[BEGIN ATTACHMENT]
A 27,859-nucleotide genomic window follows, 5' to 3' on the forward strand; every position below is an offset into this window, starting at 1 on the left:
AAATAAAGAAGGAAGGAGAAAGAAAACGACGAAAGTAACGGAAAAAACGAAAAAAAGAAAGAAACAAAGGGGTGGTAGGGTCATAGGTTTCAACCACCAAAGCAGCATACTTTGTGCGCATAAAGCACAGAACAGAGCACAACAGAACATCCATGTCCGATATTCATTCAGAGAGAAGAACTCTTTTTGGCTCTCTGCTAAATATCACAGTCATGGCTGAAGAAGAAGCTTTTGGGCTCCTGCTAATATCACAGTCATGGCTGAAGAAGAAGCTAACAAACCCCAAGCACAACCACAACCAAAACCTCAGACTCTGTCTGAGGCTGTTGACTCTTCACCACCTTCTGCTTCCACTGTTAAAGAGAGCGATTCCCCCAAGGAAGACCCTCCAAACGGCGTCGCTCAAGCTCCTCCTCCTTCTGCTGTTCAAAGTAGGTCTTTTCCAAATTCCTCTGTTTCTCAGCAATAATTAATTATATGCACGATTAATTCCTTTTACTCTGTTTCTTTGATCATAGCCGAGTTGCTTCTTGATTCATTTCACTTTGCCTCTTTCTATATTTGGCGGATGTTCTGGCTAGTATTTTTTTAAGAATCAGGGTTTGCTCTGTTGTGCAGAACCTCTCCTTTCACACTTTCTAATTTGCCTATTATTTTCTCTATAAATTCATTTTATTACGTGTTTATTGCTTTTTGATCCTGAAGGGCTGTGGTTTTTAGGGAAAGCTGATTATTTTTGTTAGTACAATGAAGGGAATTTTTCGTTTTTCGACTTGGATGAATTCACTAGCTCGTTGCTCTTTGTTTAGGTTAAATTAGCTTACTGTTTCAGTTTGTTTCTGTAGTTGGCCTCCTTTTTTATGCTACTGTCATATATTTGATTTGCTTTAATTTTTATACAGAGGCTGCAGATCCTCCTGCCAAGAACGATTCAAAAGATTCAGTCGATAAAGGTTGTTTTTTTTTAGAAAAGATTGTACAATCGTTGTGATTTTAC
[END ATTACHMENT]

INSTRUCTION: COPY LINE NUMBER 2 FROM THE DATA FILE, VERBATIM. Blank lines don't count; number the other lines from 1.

AAATAAAGAAGGAAGGAGAAAGAAAACGACGAAAGTAACGGAAAAAACGAAAAAAAGAAAGAAACAAAGGGGTGGTAGGGTCATAGGTTTCAACCACCAAAGCAGCATACTTTGTGCGCATAAAGCACAGAACAGAGCACAACAGAACATCCATGTCCGATATTCATTCAGAGAGAAGAACTCTTTTTGGCTCTCTGCTAAATATCACAGTCATGGCTGAAGAAGAAGCTTTTGGGCTCCTGCTAATATCACAGTCATGGCTGAAGAAGAAGCTAACAAACCCCAAGCACAACCACAACCAAAACCTCAGACTCTGTCTGAGGCTGTTGACTCTTCACCACCTTCTGCTTCCACTGTTAAAGAGAGCGATTCCCCCAAGGAAGACCCTCCAAACGGCGTCGCTCAAGCTCCTCCTCCTTCTGCTGTTCAAAGTAGGTCTTTTCCAAATTCCTCTGTTTCTCAGCAATAATTAATTATATGCACGATTAATTCCTTTTACTCTGTTTCTTTGATCATAGCCGAGTTGCTTCTTGATTCATTTCACTTTGCCTCTTTCTATATTTGGCGGATGTTCTGGCTAGTATTTTTTTAAGAATCAGGGTTTGCTCTGTTGTGCAGAACCTCTCCTTTCACACTTTCTAATTTGCCTATTATTTTCTCTATAAATTCATTTTATTACGTGTTTATTGCTTTTTGATCCTGAAGGGCTGTGGTTTTTAGGGAAAGCTGATTATTTTTGTTAGTACAATGAAGGGAATTTTTCGTTTTTCGACTTGGATGAATTCACTAGCTCGTTGCTCTTTGTTTAGGTTAAATTAGCTTACTGTTTCAGTTTGTTTCTGTAGTTGGCCTCCTTTTTTATGCTACTGTCATATATTTGATTTGCTTTAATTTTTATACAGAGGCTGCAGATCCTCCTGCCAAGAACGATTCAAAAGATTCAGTCGATAAAGGTTGTTTTTTTTTAGAAAAGATTGTACAATCGTTGTGATTTTAC